It took chef Jasper Shen two and a half years to master the pinching, pulling and twisting technique needed to create a perfect Shanghai soup dumpling.
"It's all about feel," Shen says, as he demonstrates his routine in my kitchen.
In Portland, it's heartening to see Shen's expert technique as he lays out the dumplings. He practiced, he says, every day of those two and a half years. By the time his restaurant, named XLB, opens in North Portland in January, he will already have put in hundreds of hours of reps, all devoted to making the perfect dumpling.
Until the '90s, almost no one in America had ever tasted a xiao long bao soup dumpling—XLB for short. But since Taiwanese dumpling chain Din Tai Fung took the XLB international two decades ago, opening shops all over the world, the cult of the dumpling has become fervid. New Yorkers and San Franciscans who move to Portland cast around desperately and vainly for a good XLB.
Though dumplings are of ancient provenance, the XLB has a relatively short history. San Francisco food writer Patricia Unterman attributes the XLB's origins to an unknown, late-19th-century Chinese baker who set up a soup dumpling stand outside a popular public garden in Nanxiang, a village on the outskirts of Shanghai.
Encased in a delicate, nearly translucent pleated purse of noodle dough, each XLB contains a shot of blistering pork broth and a nugget of ground pork. The allure lies in the tender bite-and-slide of noodle, the subtle seasoning and chew of meat, and the mouth-filling savor of the soup. Maybe there's the element of risk, too—of failing to get soup, meat and noodle down the hatch without spilling or of ingesting scalding soup.
Whatever the source of its ineffable attraction, once you've had a perfect XLB, you too will forever crave the elegant harmony of its ingredients.
I stumbled on my first XLB at a branch of Din Tai Fung in Sydney after noticing a line of supplicants and then the exhibition kitchen, with its brigade of prep cooks in white smocks and surgical masks turning out dozens of dumplings. The experience was revelatory. The soup burn on the roof of my mouth healed quickly, and I had to go back the next day. I was powerless to do otherwise.
Although you can get XLBs from two Din Tai Fung outlets in the Seattle area, Portland's XLB offerings have been hit-and-miss at best, though the newly opened Duck House Chinese Restaurant near Portland State University makes a decent version.
That's expected to change in January, when Shen, who co-founded Portland's Aviary restaurant after years of cooking in high-end New York City kitchens, opens his own XLB counter in the former Lardo location on North Williams Avenue. Shen's restaurant will serve a few kinds of buns, noodle dishes and stir-fried greens. But the focus will be on its namesake dumplings.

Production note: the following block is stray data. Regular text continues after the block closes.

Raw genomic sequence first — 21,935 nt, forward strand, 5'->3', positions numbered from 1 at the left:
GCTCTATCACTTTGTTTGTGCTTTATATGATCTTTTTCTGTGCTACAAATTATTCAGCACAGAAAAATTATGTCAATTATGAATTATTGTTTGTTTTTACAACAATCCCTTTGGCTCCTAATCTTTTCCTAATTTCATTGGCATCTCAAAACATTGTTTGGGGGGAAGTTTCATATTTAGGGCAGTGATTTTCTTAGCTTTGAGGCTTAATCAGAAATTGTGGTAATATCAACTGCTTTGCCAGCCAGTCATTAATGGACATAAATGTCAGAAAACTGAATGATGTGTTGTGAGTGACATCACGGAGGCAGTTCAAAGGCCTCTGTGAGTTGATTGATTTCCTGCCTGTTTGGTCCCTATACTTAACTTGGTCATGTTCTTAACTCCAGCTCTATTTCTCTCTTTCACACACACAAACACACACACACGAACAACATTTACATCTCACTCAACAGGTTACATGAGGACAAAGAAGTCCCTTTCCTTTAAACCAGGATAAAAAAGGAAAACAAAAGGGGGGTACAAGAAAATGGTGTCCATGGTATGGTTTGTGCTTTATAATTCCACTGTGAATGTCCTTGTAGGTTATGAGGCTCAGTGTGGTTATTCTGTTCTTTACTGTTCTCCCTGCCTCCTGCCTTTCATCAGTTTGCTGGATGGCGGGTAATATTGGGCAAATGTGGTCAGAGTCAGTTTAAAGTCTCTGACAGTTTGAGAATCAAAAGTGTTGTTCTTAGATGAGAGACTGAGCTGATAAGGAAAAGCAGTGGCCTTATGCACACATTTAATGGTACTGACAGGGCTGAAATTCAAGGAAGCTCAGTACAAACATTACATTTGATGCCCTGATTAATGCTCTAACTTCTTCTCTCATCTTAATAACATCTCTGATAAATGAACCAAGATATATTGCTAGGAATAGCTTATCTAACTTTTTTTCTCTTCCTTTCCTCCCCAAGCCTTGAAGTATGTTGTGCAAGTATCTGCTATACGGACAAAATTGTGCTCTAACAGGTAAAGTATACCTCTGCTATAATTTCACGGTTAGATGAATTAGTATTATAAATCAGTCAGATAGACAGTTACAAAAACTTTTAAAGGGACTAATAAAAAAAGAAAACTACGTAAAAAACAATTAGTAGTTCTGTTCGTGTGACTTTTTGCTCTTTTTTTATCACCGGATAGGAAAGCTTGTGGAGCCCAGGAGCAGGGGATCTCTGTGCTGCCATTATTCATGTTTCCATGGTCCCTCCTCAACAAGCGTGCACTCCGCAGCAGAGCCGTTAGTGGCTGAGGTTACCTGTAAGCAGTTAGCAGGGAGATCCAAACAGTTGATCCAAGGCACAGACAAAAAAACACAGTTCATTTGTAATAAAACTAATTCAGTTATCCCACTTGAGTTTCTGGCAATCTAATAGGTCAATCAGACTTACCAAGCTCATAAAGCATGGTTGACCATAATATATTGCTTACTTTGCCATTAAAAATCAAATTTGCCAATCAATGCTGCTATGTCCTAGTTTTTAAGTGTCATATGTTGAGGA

Those looking for a romanticized recounting of a young Jasper learning how to make soup dumplings at the knees of his grandma are in for disappointment. A self-professed ABC ("American-born Chinese"), the 37-year-old Shen picked up the craft watching YouTube videos.
But already, each element of Shen's XLB is its own art form. "The dough has to be made with all-purpose flour and warm water to allow for faster gluten development," Shen explains. The dough is weighed out into small pieces and shaped into balls, which are rolled out with a dowel to paper-thin circles maybe 3 inches in diameter.
Although Din Tai Fung offers pork and pork-and-crab versions of its XLB, Shen is sticking with pork alone. The ground meat is combined with ginger, soy, sesame oil, rice wine, a little cornstarch and Shen's own nontraditional touch, minced garlic chives.
The broth begins with water and pork bones accompanied by a mirepoix (chopped carrots, onions and celery) plus whole black peppercorns, Sichuan peppercorns, coriander seeds, a bit of clove, dried shiitake mushroom and kombu. With all those glutamates in the mix, you know this broth is going to have plenty of body. The mixture gets cooked down for about six hours. Then, it's strained and refrigerated overnight. The resulting gelatinized broth goes into the food processor "until it pebbles," says Shen, to be mixed with the meat before the XLBs are assembled.
Using just the right ratio of ingredients and forming the dumplings properly will allow them to steam to perfection. The only further addition is a little dipping sauce of red or black vinegar (optionally combined with soy sauce) and a few threads of fresh ginger.
As I watch Shen spin out XLBs with the muscle memory that can only come with countless hours of practice, he recounts common pitfalls that can yield torn and leaky soup dumplings—an insult to demanding customers.
"Too much air or broth in the dumpling, or a skin that's rolled out unevenly, can lead to a blowout," Shen says. But even a well-made XLB can leak, especially in the hands of a novice nosher (see here for tips).
As we relax over a freshly steamed basket of Shen's XLBs, he mentions two uncles who ran restaurants and offers a reflection on the Chinese experience in America that seems to run in his family: "The thing they know is food."
Jasper Shen's restaurant XLB is expected to open in January at 4090 N Williams Ave.